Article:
David Bates' 'Katrina Paintings' Communicate the Heartache in New Orleans

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Before you see the first image from David Bates: The Katrina Paintings at the Knoxville Museum of Art, you’ll see another, older Bates’ painting from 1989. Titled “Blacktip Shark,” the painting is from the KMA’s permanent collection, and it lays out in bold lines, and more than a couple of blues, fishermen—one barrel-chested, square-jawed, blue-eyed icon of a man holding his impressive catch. Folky, big, and absurdly masculine, “Blacktip Shark” points to expanse, bounty, and man’s supremacy, and provides a rather garish contrast, hanging as it does above the steps you ascend to get to the Katrina exhibition, a collection of paintings Bates completed over two years following the hurricane that devastated New Orleans.

What you see inside is overwhelming, vulnerable, and far less white. Not afraid to get right to the point, upon entering the gallery, you’re faced with the biggest piece in the exhibition, “The Storm” triptych in which the canvases provide around 21 feet of African-American faces, waiting for help, projecting more anger than sadness. It’s the least stylized of any of the many portraits, but it presents Bates’ thesis for the show—a striking crowd of people with bags beneath their eyes and both literally and figuratively long faces. Face after face after face appears, but with enough variation to be recognized as individuals, and the sort of details that indicate universality, such as eyeglasses, cross necklaces, track jackets, and a wedding ring.

Backing up, on the wall at the entrance of the gallery are nine small, brightly colored portraits, the beginnings of what would become The Katrina Paintings, and the watercolor-and-charcoal “Katrina Portrait” series (numbered I-IX) that reveals yet another stage of Bates’ work. These details and studies seem important to recognize, as Bates, a resident of Texas, wasn’t in New Orleans when the storm occurred, and therefore painted early on from images he saw on television and in newspapers. These early attempts and sketches also seek to highlight the emotional distance that potentially remains when viewing images from the media, even ones as tragic and shocking as those available during the floods.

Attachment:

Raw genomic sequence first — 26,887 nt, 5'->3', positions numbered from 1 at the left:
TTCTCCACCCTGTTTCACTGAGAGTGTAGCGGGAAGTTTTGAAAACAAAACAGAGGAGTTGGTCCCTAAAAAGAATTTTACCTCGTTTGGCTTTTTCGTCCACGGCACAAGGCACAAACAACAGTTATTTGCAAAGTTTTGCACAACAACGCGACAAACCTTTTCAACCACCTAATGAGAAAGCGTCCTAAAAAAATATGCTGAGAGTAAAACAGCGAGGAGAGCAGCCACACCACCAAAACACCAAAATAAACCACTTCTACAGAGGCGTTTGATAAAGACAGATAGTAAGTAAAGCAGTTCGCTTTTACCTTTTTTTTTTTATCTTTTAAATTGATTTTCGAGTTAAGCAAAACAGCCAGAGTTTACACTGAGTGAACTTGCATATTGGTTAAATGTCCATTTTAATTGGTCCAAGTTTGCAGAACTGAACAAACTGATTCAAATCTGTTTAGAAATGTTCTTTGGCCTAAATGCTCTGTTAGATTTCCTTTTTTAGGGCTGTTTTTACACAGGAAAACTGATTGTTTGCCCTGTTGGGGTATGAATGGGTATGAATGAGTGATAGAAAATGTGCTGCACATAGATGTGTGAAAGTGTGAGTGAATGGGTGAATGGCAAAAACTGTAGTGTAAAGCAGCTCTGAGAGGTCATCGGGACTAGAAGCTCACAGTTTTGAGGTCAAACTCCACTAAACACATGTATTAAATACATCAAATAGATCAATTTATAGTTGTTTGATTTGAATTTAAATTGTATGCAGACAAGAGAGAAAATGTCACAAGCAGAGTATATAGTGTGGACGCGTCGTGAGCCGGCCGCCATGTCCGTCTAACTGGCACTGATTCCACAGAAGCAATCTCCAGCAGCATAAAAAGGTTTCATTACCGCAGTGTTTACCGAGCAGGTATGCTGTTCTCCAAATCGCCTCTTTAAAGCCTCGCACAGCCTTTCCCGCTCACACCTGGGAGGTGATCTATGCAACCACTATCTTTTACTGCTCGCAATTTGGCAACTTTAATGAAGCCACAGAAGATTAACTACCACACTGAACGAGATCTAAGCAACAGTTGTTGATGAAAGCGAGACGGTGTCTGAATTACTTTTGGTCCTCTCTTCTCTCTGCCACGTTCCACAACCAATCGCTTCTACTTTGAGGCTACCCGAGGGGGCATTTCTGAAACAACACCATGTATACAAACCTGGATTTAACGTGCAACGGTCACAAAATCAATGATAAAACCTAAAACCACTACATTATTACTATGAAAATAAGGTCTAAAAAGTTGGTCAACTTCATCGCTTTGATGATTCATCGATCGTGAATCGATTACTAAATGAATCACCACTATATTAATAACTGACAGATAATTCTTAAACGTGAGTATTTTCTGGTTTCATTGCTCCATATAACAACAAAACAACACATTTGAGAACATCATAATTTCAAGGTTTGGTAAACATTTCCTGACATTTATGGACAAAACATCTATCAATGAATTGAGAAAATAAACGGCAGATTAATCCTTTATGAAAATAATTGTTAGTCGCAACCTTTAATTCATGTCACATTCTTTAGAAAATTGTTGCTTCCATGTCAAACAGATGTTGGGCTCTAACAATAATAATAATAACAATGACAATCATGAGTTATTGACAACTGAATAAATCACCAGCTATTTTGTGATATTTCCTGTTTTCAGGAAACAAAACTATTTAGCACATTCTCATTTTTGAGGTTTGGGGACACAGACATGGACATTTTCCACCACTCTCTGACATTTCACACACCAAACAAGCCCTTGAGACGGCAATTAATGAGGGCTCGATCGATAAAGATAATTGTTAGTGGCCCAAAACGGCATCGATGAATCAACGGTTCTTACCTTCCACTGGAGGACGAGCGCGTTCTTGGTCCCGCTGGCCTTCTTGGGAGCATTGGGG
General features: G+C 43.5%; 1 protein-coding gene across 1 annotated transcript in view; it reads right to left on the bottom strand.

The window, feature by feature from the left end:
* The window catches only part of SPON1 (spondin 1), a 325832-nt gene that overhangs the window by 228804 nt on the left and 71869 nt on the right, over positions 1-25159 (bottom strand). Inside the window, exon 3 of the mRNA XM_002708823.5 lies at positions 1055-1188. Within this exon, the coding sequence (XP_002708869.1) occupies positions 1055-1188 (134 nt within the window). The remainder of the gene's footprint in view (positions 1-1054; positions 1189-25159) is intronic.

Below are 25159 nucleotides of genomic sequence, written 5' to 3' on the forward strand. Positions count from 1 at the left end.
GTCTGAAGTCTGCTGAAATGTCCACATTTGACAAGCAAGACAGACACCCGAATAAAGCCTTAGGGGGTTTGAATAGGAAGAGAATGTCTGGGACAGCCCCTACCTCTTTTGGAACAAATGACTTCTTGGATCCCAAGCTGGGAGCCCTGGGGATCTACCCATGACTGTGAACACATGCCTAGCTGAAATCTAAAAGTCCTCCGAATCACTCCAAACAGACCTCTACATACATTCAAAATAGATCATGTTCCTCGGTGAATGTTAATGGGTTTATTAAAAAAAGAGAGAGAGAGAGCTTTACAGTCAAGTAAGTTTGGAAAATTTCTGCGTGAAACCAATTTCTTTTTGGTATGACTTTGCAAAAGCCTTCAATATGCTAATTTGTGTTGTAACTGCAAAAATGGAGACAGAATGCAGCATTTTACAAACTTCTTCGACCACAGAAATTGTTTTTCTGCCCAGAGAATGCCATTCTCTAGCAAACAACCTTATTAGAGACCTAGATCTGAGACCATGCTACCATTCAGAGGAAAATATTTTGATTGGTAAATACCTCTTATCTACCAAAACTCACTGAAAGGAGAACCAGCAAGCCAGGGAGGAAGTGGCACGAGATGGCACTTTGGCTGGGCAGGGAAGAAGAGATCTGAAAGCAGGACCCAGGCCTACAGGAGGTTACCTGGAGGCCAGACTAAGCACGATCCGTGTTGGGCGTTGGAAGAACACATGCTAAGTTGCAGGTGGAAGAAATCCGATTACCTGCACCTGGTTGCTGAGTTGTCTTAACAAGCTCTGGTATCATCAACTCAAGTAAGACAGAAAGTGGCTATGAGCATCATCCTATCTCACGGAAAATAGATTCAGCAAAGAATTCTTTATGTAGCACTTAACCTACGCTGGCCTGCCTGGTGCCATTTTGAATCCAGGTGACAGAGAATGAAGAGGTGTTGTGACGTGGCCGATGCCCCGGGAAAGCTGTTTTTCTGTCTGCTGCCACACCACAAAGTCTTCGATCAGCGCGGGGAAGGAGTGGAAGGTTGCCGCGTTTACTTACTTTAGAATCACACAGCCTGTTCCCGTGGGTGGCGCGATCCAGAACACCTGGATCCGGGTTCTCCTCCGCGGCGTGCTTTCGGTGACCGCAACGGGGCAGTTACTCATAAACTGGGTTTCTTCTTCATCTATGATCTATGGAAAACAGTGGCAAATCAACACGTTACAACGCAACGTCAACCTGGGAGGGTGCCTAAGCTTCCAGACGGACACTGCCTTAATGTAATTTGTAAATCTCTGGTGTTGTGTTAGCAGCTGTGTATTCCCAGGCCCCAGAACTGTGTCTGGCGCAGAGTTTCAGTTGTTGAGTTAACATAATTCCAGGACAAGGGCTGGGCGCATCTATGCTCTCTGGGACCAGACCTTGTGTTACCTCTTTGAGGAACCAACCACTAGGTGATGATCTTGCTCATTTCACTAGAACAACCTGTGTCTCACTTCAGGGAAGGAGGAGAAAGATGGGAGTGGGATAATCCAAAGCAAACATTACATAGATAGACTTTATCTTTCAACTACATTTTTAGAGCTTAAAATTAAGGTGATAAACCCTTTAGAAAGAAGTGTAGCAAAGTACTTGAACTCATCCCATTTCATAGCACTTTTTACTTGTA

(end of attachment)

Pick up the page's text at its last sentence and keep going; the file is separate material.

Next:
To cover that distance, Bates starts small and works larger as he eventually captures emotions more than people, and it’s the even larger oil portraits that provide the most compelling work in the gallery. Bates may not be an adventurous painter (his oeuvre includes such descriptive titles as “Magnolia and Lemon (Red) 1999-2006”), but he’s a good one. His dark lines can cut deep, and when he reaches portraits such as “Weeping Woman I” and the portrait triptych “Saints,” with skin and background painted alike in a middle brown, his strokes, too, increase in size, while streaks of green and red in the figures’ features create depth and warmth. The series in this style are few, but are dramatic and profound.

Elsewhere, in brighter tones with thicker paint layers, “The Flood” shows a man holding his devastated wife, cradling her face in her hands. The composition and stoicism, though here breaking, brings to mind “American Gothic,” a work so endlessly parodied, it hits something of an odd note among the portraits of such gravity. But Bates is adept at working the fine line of impact, tempering the suggestions of religious iconography with more grounded imagery to avoid romanticizing the figures. The “Saints” triptych includes shadows rendered as dark halos around the figures’ rounded shoulders, but also a cross necklace and a ball cap with the fleur-de-lis logo of the New Orleans Saints. Meanwhile, as unsteadily cocked telephone poles repeat again and again as shaken cruciforms, the man in “The Flood” has a deep crease between his eyes formed by an upside down cross.

The enormous portraits are joined by smaller depictions of wreckage after the evacuation, full of water and chaos, but it’s the rare touch of minimalism that brings the brutality home, such as in “Land Fall,” a colorful flirtation with abstract expressionism. This emphasis on the human is as notable for what’s on the canvas as much as what isn’t, i.e. not only hurt endured but pain inflicted. Images of wreckage illustrate what Katrina wrought. Images of people suffering put a fine point on the man-made disaster that occurred when people in position to adequately address the crisis failed to do so. The images here communicate many things about the experience of those forced to live through the floods, but the heartache over injustice roots it all.

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